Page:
Weak wrist position . . . and other common mistakes?

nicodemus

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Apr 10, 2012
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Regarding rod angle, I was very surprised to watch Captain Art on the Searcher basically point the rod directly at a big YF at the Lupe last year. The fish was well out from the boat. He just pointed it at the fish and cranked when he could get a turn or two, and walked from the stern up to the bow following the fish. I asked one of the deckhands about that, and he said "That's old -school." Anybody else seen this method?
 
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Bill W

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  • Jan 12, 2006
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    Regarding rod angle, I was very surprised to watch Captain Art on the Searcher basically point the rod directly at a big YF at the Lupe last year. The fish was well out from the boat. He just pointed it at the fish and cranked when he could get a turn or two, and walked from the stern up to the bow following the fish. I asked one of the deckhands about that, and he said "That's old -school." Anybody else seen this method?

    Here is the deal... tuna are always moving. What you see is a fish that is going somewhere. He is pointing the rod where the line enters the water but he is not pointing at the fish if the tuna is not taking line. The tuna is definitely going somewhere and this is the time to point and reel to get line on the fish.
     
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    Brad I

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    I occasionally see anglers raise the rod tip to lift the fish and as they start to drop it back, start winding too late, essentially giving back some hard earned line.

    This is probably the most common mistake I've witnessed too. I remember seeing a long time angler doing it and politely as possible suggesting that he try starting to turn the handle before he drops his rod, and his nearby son lit into me about how many years his dad had been fishing and how much he knew and how ridiculous I was for thinking that I could offer a useful suggestion. While I admired the son's paternal devotion, I just walked away with a remark of "just trying to help". Twenty minutes later the deckhand coaching the father sidled up to me at the rail and in a low voice offered "some people can't be helped." We both chuckled.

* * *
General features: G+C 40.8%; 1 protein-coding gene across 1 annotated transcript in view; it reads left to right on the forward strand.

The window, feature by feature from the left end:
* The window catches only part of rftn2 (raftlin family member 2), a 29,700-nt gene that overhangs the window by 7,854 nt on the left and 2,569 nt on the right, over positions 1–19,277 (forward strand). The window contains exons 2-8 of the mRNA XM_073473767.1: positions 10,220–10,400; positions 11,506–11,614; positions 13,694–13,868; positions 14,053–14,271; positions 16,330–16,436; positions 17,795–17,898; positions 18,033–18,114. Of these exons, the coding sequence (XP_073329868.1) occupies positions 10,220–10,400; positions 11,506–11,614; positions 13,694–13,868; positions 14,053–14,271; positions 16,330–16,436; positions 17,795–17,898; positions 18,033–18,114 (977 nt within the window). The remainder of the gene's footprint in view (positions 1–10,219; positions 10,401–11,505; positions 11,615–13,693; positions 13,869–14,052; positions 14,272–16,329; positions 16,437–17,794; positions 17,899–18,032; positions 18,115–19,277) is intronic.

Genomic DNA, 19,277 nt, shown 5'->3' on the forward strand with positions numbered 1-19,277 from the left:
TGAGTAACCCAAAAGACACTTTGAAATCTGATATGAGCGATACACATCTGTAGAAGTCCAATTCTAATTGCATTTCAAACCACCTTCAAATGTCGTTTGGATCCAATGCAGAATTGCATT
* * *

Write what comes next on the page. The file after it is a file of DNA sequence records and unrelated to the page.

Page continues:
Back to the original idea of what mistakes do we see made often when fighting a fish: another common mistake is losing an opportunity to gain line. Sometimes the angler isn't paying attention and doesn't gain line when the rod tip rises, or when a death circle fish is circling towards the boat, or I heard one angler say the rod tip hadn't risen enough to gain enough line to bother reeling. I learned a while ago to never give a sucker or a tuna an even break, and if you have a chance to snap off even a single crank on the reel to take it. Not only do you keep pressure on the fish, but a surprising amount of time that single crank turns into 3 or 4. As Wahoodad has coached, if a fish isn't taking line out, you should be working to bring line in.
     
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    Fincutter

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    FYI, I edited the OP by adding the following:

    What I have in mind is things that make the fish-fighting job harder than it should be. I've gotten some very helpful advice over the past few years re body mechanics and technique but I don't always remember it in the heat of the battle.
     
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    ZZZZZ

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    Dec 11, 2003
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    There is no exact degree of angle always. Each different rod blank has a different shut down max pressure lifting, hurting, sweet spot to stay within. Also the weight of the fish, # line, drag #, ect effects the rods sweet spot. Each day has a different wave swell, current, drift speed, ect. Also the angle of the fish determines the angle of shutting the rod down. Put the hurt on and the angle is good.

    When a fish is scoped out on the surface the rod angle is different then when the fish is up and down

    If the fish is being lifted and the rod goes soft that is high sticking

    As choate says. If the fish isn't taking line I am

    Allot of line can be gained while following and leading the fish up or down the rail. Time to pack it on.

    Thanks all. Good info blinders off
     
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    fshholc

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    Regarding rod angle, I was very surprised to watch Captain Art on the Searcher basically point the rod directly at a big YF at the Lupe last year. The fish was well out from the boat. He just pointed it at the fish and cranked when he could get a turn or two, and walked from the stern up to the bow following the fish. I asked one of the deckhands about that, and he said "That's old -school." Anybody else seen this method?